Nymph definition

nĭmf
Frequency:
A sexually mature and attractive young woman.
noun
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(greek & roman mythology) Any of numerous minor deities represented as beautiful maidens inhabiting and sometimes personifying features of nature such as trees, waters, and mountains.
noun
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(class. myth.) Any of a group of minor nature goddesses, represented as young and beautiful and living in rivers, mountains, or trees.
noun
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The immature form of those insects that do not pass through a pupal stage. Nymphs usually resemble the adults, but are smaller, lack fully developed wings, and are sexually immature.
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A young girl, especially one who inspires lustful feelings.
noun
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The eight-legged immature form of certain arachnids, such as ticks and mites.
noun
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The immature form of an insect, such as a grasshopper, that does not pass through a pupal stage during metamorphosis. Nymphs resemble adults but are smaller and lack fully developed wings.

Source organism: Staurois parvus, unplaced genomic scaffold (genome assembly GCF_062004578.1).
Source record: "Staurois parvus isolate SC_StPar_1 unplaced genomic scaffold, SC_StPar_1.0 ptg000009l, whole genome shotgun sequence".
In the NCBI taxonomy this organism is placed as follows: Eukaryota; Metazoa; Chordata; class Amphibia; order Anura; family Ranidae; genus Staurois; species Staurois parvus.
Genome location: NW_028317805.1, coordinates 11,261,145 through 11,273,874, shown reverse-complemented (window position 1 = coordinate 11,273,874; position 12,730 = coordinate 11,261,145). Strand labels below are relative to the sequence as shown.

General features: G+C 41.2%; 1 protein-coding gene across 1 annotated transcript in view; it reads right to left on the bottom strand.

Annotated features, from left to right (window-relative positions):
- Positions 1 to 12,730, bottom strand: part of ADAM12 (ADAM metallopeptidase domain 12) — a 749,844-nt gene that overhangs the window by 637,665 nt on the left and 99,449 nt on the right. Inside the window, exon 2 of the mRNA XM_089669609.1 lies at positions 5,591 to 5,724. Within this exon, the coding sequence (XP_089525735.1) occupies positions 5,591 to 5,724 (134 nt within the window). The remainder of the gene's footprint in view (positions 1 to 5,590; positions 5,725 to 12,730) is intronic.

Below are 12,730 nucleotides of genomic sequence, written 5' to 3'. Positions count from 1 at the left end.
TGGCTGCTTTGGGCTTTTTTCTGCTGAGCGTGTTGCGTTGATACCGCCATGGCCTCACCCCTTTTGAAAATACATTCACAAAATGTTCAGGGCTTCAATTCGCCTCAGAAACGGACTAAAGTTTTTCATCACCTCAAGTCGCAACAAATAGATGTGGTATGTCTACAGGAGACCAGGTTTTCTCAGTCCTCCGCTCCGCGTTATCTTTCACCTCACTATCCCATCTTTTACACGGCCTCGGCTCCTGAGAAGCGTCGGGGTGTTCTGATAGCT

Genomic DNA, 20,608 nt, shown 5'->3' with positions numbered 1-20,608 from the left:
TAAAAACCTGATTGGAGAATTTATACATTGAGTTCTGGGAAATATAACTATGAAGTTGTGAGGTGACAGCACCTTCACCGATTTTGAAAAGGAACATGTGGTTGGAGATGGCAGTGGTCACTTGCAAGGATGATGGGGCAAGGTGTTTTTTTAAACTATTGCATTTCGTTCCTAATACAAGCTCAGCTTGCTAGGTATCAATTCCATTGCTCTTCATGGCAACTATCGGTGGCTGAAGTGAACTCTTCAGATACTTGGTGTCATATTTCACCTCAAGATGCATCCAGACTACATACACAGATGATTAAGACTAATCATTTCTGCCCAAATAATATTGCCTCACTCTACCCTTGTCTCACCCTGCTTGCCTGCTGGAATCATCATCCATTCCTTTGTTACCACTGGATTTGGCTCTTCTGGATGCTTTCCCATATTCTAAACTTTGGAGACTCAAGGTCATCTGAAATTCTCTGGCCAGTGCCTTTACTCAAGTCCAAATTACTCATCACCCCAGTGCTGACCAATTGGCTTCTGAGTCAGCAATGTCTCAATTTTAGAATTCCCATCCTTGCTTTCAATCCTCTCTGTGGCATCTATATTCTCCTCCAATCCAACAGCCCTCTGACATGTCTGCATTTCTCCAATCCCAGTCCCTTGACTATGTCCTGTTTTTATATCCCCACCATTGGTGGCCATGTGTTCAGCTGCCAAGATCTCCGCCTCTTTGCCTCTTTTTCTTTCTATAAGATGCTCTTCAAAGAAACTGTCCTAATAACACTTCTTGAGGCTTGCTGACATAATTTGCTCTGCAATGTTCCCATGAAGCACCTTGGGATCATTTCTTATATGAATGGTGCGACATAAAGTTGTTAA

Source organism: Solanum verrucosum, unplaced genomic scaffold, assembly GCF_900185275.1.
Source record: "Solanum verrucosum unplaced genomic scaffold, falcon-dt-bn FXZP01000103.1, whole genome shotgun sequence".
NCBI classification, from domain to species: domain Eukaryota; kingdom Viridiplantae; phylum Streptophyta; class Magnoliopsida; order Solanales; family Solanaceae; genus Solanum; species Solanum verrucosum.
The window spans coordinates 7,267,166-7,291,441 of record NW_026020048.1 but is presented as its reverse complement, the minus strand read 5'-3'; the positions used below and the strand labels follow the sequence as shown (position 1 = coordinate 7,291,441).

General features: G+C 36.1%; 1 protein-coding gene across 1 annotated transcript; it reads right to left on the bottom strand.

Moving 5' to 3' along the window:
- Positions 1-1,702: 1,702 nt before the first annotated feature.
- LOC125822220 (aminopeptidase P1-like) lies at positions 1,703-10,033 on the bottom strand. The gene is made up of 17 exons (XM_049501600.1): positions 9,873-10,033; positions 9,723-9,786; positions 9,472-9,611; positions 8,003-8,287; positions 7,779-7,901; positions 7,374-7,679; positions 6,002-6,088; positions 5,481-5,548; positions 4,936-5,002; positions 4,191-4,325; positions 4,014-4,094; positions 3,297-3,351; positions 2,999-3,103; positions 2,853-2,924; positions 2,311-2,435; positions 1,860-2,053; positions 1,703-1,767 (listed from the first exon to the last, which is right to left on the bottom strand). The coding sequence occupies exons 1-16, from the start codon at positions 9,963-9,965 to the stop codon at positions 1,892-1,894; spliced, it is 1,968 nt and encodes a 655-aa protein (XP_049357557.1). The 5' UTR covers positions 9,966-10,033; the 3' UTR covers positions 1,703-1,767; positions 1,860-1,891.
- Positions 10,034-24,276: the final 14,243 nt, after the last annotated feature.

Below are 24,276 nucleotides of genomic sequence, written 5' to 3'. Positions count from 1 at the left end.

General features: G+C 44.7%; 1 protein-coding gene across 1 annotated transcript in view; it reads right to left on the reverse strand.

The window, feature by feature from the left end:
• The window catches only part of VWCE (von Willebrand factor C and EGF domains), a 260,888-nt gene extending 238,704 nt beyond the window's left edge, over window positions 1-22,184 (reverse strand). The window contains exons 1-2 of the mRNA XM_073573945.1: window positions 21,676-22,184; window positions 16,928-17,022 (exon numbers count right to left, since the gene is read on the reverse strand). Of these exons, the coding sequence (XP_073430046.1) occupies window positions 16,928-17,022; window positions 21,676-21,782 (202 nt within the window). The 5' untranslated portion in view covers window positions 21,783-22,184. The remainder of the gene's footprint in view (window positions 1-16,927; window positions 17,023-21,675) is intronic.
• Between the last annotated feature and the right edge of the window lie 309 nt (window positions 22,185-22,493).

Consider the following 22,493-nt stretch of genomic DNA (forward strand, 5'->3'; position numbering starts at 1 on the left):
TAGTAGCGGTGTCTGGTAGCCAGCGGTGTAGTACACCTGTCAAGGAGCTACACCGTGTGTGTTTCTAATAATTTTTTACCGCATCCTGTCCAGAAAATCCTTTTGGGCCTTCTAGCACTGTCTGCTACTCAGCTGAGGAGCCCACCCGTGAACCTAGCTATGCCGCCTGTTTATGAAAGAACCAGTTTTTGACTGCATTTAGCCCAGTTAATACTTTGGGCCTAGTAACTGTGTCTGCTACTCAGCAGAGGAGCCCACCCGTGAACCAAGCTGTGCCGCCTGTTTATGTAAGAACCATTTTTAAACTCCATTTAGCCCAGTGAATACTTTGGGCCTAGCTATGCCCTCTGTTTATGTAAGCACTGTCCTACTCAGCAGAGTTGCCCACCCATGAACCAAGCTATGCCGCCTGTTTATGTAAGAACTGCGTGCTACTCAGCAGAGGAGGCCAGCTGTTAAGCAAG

noun
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3
A young woman; maiden: literary or playful usage.
noun
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0
A lovely young woman.
noun
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(entomology) The young of an insect with incomplete metamorphosis, differing from the adult primarily in size and structural proportions.
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Plural form of nymph.
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(Greek & Roman mythology) Any minor female deity associated with water, forests, grotto, etc.
noun
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The definition of a nymph is a mythical spirit or goddess, or a beautiful young woman.

A mythical female spirit who lives in the mountains is an example of a nymph.

noun
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1
The immature form of an insect, such as a grasshopper, that does not pass through a pupal stage during metamorphosis. Nymphs resemble adults but are smaller and lack fully developed wings.
noun
0
1
The eight-legged immature form of certain arachnids, such as ticks and mites.
noun
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1
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The larva of certain insects.
noun
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1

Other Word Forms

Noun

Singular:
nymph
Plural:
nymphs

Origin of nymph

  • Middle English nimphe from Old French from Latin nympha from Greek numphē

    From American Heritage Dictionary of the English Language, 5th Edition

  • From Middle English nimphe, from Old French nimphe, from Latin nympha (“nymph, bride"), from Ancient Greek νύμφη (numphÄ“, “bride").

    From Wiktionary